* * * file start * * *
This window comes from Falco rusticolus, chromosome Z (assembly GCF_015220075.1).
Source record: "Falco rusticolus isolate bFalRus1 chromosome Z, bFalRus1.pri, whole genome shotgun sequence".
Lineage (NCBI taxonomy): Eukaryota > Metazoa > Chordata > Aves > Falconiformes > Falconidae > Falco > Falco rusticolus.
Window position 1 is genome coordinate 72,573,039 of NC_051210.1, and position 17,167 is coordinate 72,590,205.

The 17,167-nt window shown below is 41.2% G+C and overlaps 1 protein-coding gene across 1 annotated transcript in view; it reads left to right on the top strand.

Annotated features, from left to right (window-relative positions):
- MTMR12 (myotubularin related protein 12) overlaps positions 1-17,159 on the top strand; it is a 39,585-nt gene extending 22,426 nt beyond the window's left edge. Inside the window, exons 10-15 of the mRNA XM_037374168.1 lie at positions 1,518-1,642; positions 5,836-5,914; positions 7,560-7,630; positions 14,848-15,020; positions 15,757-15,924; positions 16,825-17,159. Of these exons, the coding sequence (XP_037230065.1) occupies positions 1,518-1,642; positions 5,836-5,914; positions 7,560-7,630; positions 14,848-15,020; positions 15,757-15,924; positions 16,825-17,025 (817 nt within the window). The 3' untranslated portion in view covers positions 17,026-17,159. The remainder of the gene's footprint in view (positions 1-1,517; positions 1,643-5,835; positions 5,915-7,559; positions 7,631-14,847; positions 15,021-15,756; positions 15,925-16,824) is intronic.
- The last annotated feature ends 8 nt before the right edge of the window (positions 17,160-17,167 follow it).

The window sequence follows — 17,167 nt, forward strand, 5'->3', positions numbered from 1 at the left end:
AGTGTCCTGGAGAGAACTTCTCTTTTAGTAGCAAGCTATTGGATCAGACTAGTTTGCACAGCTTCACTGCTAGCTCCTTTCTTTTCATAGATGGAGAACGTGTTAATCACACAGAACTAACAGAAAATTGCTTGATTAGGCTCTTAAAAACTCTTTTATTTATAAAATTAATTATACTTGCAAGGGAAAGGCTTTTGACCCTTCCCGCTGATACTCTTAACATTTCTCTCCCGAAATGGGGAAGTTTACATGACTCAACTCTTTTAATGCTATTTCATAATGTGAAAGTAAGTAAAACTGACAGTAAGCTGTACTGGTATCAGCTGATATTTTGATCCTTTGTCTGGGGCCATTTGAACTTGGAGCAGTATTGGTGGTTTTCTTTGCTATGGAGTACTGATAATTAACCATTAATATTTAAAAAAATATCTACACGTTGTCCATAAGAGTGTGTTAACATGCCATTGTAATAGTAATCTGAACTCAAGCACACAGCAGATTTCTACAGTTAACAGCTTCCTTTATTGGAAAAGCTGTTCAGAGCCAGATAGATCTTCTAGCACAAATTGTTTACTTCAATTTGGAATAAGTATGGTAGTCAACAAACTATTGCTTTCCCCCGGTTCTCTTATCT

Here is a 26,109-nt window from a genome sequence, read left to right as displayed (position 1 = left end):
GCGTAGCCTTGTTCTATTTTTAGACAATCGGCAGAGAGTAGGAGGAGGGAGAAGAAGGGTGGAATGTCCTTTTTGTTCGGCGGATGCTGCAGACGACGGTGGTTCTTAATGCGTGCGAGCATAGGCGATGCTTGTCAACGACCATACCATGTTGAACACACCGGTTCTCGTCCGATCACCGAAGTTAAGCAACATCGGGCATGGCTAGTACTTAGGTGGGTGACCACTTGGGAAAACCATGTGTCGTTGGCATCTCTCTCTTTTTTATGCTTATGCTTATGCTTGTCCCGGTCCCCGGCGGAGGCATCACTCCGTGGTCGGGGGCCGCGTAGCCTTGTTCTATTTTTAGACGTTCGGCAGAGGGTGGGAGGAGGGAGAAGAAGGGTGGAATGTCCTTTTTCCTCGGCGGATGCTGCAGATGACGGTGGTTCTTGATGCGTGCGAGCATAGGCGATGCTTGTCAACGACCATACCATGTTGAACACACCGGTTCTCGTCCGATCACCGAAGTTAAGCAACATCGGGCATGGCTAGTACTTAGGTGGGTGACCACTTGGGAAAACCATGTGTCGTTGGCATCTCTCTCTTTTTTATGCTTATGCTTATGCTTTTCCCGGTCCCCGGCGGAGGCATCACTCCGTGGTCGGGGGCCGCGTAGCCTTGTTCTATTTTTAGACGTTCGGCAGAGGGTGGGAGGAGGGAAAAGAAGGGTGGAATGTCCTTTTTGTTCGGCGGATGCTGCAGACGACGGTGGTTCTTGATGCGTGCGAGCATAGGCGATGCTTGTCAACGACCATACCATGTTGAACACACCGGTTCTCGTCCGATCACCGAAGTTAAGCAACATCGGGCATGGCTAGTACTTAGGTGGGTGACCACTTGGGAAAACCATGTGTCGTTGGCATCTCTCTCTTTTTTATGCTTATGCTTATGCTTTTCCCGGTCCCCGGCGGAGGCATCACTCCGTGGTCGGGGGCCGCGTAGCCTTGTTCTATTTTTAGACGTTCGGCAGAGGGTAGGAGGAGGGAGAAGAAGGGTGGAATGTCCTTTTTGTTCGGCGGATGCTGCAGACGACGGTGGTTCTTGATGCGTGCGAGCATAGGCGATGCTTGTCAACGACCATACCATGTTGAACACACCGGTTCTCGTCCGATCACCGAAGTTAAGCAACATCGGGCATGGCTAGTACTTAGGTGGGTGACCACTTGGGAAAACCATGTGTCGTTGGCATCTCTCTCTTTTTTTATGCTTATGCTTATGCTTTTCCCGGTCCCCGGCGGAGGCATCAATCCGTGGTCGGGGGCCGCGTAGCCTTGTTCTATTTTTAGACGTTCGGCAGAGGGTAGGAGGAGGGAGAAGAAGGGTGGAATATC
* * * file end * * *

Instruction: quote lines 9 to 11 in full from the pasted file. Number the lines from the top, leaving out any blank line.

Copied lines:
The window sequence follows — 17,167 nt, forward strand, 5'->3', positions numbered from 1 at the left end:
AGTGTCCTGGAGAGAACTTCTCTTTTAGTAGCAAGCTATTGGATCAGACTAGTTTGCACAGCTTCACTGCTAGCTCCTTTCTTTTCATAGATGGAGAACGTGTTAATCACACAGAACTAACAGAAAATTGCTTGATTAGGCTCTTAAAAACTCTTTTATTTATAAAATTAATTATACTTGCAAGGGAAAGGCTTTTGACCCTTCCCGCTGATACTCTTAACATTTCTCTCCCGAAATGGGGAAGTTTACATGACTCAACTCTTTTAATGCTATTTCATAATGTGAAAGTAAGTAAAACTGACAGTAAGCTGTACTGGTATCAGCTGATATTTTGATCCTTTGTCTGGGGCCATTTGAACTTGGAGCAGTATTGGTGGTTTTCTTTGCTATGGAGTACTGATAATTAACCATTAATATTTAAAAAAATATCTACACGTTGTCCATAAGAGTGTGTTAACATGCCATTGTAATAGTAATCTGAACTCAAGCACACAGCAGATTTCTACAGTTAACAGCTTCCTTTATTGGAAAAGCTGTTCAGAGCCAGATAGATCTTCTAGCACAAATTGTTTACTTCAATTTGGAATAAGTATGGTAGTCAACAAACTATTGCTTTCCCCCGGTTCTCTTATCT

Here is a 26,109-nt window from a genome sequence, read left to right as displayed (position 1 = left end):